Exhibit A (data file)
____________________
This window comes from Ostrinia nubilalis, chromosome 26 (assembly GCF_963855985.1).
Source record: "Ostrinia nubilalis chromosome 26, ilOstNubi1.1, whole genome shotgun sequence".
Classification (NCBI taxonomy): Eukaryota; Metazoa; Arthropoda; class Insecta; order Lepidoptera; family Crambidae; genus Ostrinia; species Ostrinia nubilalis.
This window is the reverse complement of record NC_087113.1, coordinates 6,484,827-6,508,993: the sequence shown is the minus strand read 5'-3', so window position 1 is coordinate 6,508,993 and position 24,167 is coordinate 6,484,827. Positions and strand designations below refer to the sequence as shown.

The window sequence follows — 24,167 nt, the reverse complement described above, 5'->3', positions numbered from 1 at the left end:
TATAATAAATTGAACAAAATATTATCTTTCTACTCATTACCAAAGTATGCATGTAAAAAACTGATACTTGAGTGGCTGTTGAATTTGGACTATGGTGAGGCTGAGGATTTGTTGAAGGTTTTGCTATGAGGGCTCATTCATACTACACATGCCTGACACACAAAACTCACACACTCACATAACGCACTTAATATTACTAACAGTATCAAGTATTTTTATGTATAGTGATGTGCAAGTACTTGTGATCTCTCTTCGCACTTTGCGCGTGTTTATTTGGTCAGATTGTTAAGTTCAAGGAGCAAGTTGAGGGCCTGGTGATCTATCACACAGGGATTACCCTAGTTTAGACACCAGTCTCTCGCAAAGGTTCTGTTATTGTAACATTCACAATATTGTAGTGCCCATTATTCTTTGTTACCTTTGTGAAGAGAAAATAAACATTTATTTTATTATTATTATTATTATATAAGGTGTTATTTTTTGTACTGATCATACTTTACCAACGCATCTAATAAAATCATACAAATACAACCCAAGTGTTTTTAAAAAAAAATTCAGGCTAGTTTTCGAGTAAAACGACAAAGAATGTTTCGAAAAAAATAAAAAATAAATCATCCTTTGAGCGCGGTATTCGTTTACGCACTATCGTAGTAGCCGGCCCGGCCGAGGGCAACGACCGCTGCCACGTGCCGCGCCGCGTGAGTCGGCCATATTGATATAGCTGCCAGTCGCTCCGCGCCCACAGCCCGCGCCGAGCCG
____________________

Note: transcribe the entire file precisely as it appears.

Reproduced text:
This window comes from Ostrinia nubilalis, chromosome 26 (assembly GCF_963855985.1).
Source record: "Ostrinia nubilalis chromosome 26, ilOstNubi1.1, whole genome shotgun sequence".
Classification (NCBI taxonomy): Eukaryota; Metazoa; Arthropoda; class Insecta; order Lepidoptera; family Crambidae; genus Ostrinia; species Ostrinia nubilalis.
This window is the reverse complement of record NC_087113.1, coordinates 6,484,827-6,508,993: the sequence shown is the minus strand read 5'-3', so window position 1 is coordinate 6,508,993 and position 24,167 is coordinate 6,484,827. Positions and strand designations below refer to the sequence as shown.

The window sequence follows — 24,167 nt, the reverse complement described above, 5'->3', positions numbered from 1 at the left end:
TATAATAAATTGAACAAAATATTATCTTTCTACTCATTACCAAAGTATGCATGTAAAAAACTGATACTTGAGTGGCTGTTGAATTTGGACTATGGTGAGGCTGAGGATTTGTTGAAGGTTTTGCTATGAGGGCTCATTCATACTACACATGCCTGACACACAAAACTCACACACTCACATAACGCACTTAATATTACTAACAGTATCAAGTATTTTTATGTATAGTGATGTGCAAGTACTTGTGATCTCTCTTCGCACTTTGCGCGTGTTTATTTGGTCAGATTGTTAAGTTCAAGGAGCAAGTTGAGGGCCTGGTGATCTATCACACAGGGATTACCCTAGTTTAGACACCAGTCTCTCGCAAAGGTTCTGTTATTGTAACATTCACAATATTGTAGTGCCCATTATTCTTTGTTACCTTTGTGAAGAGAAAATAAACATTTATTTTATTATTATTATTATTATATAAGGTGTTATTTTTTGTACTGATCATACTTTACCAACGCATCTAATAAAATCATACAAATACAACCCAAGTGTTTTTAAAAAAAAATTCAGGCTAGTTTTCGAGTAAAACGACAAAGAATGTTTCGAAAAAAATAAAAAATAAATCATCCTTTGAGCGCGGTATTCGTTTACGCACTATCGTAGTAGCCGGCCCGGCCGAGGGCAACGACCGCTGCCACGTGCCGCGCCGCGTGAGTCGGCCATATTGATATAGCTGCCAGTCGCTCCGCGCCCACAGCCCGCGCCGAGCCG